The data were processed using SPSS software version 18.0 (IBM, Chicago, IL, USA). Descriptive statistics were performed by calculating the frequency, mean, and standard deviation. The data did not present a normal distribution according to the Kolmogorov-Smirnov test, and the difference in the prevalence of musculoskeletal pain by anatomical region according to the general characteristics of the musicians as the categorical variables was analyzed using chi-square (χ²) or Fisher’s exact tests. For the analyses, a significance level of 5% was used. This research was approved by the Human Research Ethics Committee (Approval number: 2.627.609).

Results

Questionnaires were administered to 41 keyboardists, but 2 people were excluded for reporting that they had fibromyalgia and accidental knee fracture/injury. Of these, 38 (97.44%) were male, with a mean age of 28.38 ± 6.26 years, weight of 76.04 ± 12.84 kg, height of 1.71 ± 0.06 m, body mass index (BMI) of 26.03 ± 4.29 kg/m2, and length of employment of 8.41 ± 2.1 years. Most keyboardists were right-handed (n = 36, 92.30%), and most were single (n = 30, 76.92%), followed by married (n = 8, 20.51%) and widowed (n = 1, 2.56%). As for education, 20 (51.28%) participants had completed high school, 15 (38.46%) had graduated college, and 4 (10.26%) did not complete high school; approximately, 14 (35.90%) only played the keyboard.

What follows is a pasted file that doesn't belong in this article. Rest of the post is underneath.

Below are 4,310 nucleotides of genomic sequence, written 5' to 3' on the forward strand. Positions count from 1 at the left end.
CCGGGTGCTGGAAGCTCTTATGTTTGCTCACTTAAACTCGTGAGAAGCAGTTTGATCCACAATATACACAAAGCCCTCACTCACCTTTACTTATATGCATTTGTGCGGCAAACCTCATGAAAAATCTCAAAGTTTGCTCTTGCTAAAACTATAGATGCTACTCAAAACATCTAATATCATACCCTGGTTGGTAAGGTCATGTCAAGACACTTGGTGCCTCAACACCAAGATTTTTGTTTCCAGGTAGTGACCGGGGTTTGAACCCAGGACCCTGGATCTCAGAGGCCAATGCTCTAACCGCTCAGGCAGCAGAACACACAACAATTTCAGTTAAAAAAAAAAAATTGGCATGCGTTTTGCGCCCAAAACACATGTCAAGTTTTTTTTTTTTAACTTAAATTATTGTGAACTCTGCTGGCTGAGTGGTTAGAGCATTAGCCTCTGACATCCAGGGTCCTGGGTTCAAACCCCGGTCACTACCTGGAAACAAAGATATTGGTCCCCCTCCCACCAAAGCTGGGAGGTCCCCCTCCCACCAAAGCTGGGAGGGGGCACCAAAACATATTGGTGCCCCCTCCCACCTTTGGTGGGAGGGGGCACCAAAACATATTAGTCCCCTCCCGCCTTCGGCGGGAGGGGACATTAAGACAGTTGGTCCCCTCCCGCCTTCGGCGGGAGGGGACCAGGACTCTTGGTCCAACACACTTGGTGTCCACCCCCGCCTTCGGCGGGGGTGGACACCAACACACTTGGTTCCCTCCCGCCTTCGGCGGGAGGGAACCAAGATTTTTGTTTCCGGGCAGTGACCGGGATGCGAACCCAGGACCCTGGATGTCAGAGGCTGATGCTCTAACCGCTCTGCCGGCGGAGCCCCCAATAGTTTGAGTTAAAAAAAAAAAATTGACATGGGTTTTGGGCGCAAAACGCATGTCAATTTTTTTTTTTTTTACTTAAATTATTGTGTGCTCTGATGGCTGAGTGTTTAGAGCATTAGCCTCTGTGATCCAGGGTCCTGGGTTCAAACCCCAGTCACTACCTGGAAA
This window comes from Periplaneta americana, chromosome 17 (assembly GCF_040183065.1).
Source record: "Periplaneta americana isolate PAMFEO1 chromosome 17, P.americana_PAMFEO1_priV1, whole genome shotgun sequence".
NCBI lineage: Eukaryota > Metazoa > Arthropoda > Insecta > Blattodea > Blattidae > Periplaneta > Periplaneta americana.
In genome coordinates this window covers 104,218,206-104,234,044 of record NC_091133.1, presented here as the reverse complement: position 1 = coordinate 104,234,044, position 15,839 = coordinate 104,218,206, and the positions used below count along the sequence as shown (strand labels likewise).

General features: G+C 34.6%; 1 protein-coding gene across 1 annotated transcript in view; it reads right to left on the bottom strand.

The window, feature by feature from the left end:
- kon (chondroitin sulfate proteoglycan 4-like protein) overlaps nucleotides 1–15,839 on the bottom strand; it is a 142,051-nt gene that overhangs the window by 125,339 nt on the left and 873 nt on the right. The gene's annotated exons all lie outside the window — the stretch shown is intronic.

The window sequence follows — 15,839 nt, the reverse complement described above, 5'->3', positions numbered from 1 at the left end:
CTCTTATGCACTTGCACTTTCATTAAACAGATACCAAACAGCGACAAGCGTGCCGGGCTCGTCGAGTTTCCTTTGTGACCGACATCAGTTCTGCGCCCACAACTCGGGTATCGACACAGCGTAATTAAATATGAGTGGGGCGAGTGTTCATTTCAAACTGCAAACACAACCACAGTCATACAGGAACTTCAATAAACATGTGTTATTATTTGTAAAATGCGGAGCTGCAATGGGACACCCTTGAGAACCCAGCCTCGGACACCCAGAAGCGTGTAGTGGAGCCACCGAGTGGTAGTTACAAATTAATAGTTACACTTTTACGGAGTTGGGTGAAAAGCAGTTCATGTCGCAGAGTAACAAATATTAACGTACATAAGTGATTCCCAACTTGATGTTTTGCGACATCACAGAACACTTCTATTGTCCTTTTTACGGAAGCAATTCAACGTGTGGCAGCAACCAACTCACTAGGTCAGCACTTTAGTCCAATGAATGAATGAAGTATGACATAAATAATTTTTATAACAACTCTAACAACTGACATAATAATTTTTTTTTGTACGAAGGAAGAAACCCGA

Regarding the form of learning, 27 (69.23%) had learned alone and 12 (30.77%) had learned from an instructor in a music school, courses, workshops, or with a private tutor. Most keyboardists, (n = 20, 51.28%) reported dedicating 1-2 hours per day to study their instrument. Considering weekly performances, most participants (n = 23, 59%), played for 8 to 12 h. Thus, considering both show hours and study hours, most volunteers played for approximately 14 hours per week.